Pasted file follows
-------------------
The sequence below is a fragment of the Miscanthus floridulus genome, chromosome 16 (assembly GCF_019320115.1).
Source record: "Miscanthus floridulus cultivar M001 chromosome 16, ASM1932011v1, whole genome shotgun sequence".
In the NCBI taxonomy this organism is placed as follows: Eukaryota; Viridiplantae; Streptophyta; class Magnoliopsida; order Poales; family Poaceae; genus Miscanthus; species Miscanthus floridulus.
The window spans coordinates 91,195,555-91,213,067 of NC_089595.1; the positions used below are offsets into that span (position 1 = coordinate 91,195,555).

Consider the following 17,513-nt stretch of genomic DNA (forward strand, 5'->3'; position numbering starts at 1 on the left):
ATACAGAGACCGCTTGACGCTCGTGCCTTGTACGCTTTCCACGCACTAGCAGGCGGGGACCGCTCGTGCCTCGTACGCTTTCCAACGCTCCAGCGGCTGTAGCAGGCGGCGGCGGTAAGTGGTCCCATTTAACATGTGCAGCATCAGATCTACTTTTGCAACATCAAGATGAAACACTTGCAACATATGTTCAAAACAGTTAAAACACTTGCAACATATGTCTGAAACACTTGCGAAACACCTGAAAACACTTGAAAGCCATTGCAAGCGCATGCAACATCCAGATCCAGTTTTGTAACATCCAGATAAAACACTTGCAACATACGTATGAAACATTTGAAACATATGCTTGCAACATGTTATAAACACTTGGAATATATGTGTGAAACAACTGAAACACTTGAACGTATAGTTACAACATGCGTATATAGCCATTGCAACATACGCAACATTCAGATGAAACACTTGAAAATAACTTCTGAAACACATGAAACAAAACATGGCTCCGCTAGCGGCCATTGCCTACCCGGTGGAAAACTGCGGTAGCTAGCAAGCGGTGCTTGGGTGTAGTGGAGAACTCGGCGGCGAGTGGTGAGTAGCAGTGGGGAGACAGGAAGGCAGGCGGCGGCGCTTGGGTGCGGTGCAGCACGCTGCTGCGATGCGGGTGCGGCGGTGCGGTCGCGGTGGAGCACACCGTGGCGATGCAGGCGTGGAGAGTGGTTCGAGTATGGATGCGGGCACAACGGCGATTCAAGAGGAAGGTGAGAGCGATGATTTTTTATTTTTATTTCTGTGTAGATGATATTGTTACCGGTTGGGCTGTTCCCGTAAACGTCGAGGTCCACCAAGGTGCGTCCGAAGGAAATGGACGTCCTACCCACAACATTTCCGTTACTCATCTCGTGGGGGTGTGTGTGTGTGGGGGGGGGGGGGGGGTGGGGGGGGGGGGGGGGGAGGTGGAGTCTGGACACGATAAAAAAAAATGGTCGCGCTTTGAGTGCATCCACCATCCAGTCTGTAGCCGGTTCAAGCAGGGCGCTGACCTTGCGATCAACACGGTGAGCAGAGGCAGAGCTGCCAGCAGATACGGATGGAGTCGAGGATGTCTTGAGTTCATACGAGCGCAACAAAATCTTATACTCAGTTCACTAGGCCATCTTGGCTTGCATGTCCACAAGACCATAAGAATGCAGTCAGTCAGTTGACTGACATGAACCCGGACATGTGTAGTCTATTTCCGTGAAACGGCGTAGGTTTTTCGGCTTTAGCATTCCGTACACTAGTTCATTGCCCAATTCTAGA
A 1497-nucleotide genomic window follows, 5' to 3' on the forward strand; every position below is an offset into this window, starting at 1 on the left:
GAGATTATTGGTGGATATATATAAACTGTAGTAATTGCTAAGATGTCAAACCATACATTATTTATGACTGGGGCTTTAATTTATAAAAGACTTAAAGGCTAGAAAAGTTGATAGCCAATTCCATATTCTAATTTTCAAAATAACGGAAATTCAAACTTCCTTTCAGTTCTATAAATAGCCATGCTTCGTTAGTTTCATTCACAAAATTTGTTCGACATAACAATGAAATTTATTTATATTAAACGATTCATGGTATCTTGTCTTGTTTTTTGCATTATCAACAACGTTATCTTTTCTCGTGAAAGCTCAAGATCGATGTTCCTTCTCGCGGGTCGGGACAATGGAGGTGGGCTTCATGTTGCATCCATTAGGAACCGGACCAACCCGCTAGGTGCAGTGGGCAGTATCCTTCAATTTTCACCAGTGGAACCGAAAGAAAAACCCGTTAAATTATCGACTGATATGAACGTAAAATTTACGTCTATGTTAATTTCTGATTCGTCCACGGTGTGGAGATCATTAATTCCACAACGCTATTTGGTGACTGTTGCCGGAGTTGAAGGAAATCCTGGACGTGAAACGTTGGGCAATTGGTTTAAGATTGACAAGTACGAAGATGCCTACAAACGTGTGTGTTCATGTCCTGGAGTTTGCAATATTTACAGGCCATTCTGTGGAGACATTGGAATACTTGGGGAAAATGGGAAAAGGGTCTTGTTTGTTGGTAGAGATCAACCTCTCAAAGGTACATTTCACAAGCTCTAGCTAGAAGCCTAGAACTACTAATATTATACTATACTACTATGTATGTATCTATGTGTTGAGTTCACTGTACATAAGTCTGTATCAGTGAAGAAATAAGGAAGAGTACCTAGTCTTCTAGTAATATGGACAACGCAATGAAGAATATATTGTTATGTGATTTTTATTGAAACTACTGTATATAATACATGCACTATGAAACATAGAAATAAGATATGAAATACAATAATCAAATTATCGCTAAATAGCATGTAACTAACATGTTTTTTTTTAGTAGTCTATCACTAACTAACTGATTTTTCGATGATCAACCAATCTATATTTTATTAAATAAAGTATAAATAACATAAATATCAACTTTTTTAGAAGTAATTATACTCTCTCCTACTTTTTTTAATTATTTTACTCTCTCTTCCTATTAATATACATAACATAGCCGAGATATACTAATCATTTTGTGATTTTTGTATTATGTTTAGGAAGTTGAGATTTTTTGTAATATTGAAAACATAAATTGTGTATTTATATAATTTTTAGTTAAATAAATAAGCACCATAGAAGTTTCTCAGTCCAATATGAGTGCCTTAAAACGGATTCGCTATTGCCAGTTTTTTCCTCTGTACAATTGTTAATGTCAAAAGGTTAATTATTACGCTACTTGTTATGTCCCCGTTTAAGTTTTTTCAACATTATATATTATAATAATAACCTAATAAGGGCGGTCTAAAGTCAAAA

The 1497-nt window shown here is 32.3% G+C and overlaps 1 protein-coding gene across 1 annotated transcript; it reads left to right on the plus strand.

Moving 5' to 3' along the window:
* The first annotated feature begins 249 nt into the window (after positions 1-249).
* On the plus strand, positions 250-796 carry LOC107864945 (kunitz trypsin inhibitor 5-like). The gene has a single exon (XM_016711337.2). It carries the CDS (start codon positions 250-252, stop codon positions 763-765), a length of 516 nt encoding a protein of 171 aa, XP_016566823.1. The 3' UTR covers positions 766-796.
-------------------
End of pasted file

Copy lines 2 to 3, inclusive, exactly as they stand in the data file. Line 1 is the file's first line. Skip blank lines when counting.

Source record: "Miscanthus floridulus cultivar M001 chromosome 16, ASM1932011v1, whole genome shotgun sequence".
In the NCBI taxonomy this organism is placed as follows: Eukaryota; Viridiplantae; Streptophyta; class Magnoliopsida; order Poales; family Poaceae; genus Miscanthus; species Miscanthus floridulus.